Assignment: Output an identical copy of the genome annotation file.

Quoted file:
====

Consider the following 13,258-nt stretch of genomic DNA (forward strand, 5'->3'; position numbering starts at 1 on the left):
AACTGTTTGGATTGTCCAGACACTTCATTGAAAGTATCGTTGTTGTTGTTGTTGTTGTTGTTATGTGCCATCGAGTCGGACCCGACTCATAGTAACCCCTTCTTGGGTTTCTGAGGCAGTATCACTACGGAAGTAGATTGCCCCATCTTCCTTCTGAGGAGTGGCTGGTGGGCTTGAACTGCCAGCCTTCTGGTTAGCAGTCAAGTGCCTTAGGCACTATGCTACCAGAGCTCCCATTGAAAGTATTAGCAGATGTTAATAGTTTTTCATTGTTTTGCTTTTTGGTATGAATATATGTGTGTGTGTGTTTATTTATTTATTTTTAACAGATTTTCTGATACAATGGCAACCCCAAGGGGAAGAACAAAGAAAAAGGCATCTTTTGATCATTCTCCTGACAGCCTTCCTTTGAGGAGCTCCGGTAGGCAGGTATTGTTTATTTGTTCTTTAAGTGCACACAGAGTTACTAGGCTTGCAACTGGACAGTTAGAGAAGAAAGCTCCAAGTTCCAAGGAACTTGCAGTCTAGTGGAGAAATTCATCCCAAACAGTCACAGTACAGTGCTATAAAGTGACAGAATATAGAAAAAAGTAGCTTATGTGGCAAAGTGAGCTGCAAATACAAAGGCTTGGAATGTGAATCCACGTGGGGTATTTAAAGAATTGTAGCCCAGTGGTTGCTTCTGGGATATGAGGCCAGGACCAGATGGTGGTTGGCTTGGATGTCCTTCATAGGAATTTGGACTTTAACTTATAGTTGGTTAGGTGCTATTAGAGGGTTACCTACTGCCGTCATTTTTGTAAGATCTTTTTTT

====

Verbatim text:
Consider the following 13,258-nt stretch of genomic DNA (forward strand, 5'->3'; position numbering starts at 1 on the left):
AACTGTTTGGATTGTCCAGACACTTCATTGAAAGTATCGTTGTTGTTGTTGTTGTTGTTGTTATGTGCCATCGAGTCGGACCCGACTCATAGTAACCCCTTCTTGGGTTTCTGAGGCAGTATCACTACGGAAGTAGATTGCCCCATCTTCCTTCTGAGGAGTGGCTGGTGGGCTTGAACTGCCAGCCTTCTGGTTAGCAGTCAAGTGCCTTAGGCACTATGCTACCAGAGCTCCCATTGAAAGTATTAGCAGATGTTAATAGTTTTTCATTGTTTTGCTTTTTGGTATGAATATATGTGTGTGTGTGTTTATTTATTTATTTTTAACAGATTTTCTGATACAATGGCAACCCCAAGGGGAAGAACAAAGAAAAAGGCATCTTTTGATCATTCTCCTGACAGCCTTCCTTTGAGGAGCTCCGGTAGGCAGGTATTGTTTATTTGTTCTTTAAGTGCACACAGAGTTACTAGGCTTGCAACTGGACAGTTAGAGAAGAAAGCTCCAAGTTCCAAGGAACTTGCAGTCTAGTGGAGAAATTCATCCCAAACAGTCACAGTACAGTGCTATAAAGTGACAGAATATAGAAAAAAGTAGCTTATGTGGCAAAGTGAGCTGCAAATACAAAGGCTTGGAATGTGAATCCACGTGGGGTATTTAAAGAATTGTAGCCCAGTGGTTGCTTCTGGGATATGAGGCCAGGACCAGATGGTGGTTGGCTTGGATGTCCTTCATAGGAATTTGGACTTTAACTTATAGTTGGTTAGGTGCTATTAGAGGGTTACCTACTGCCGTCATTTTTGTAAGATCTTTTTTT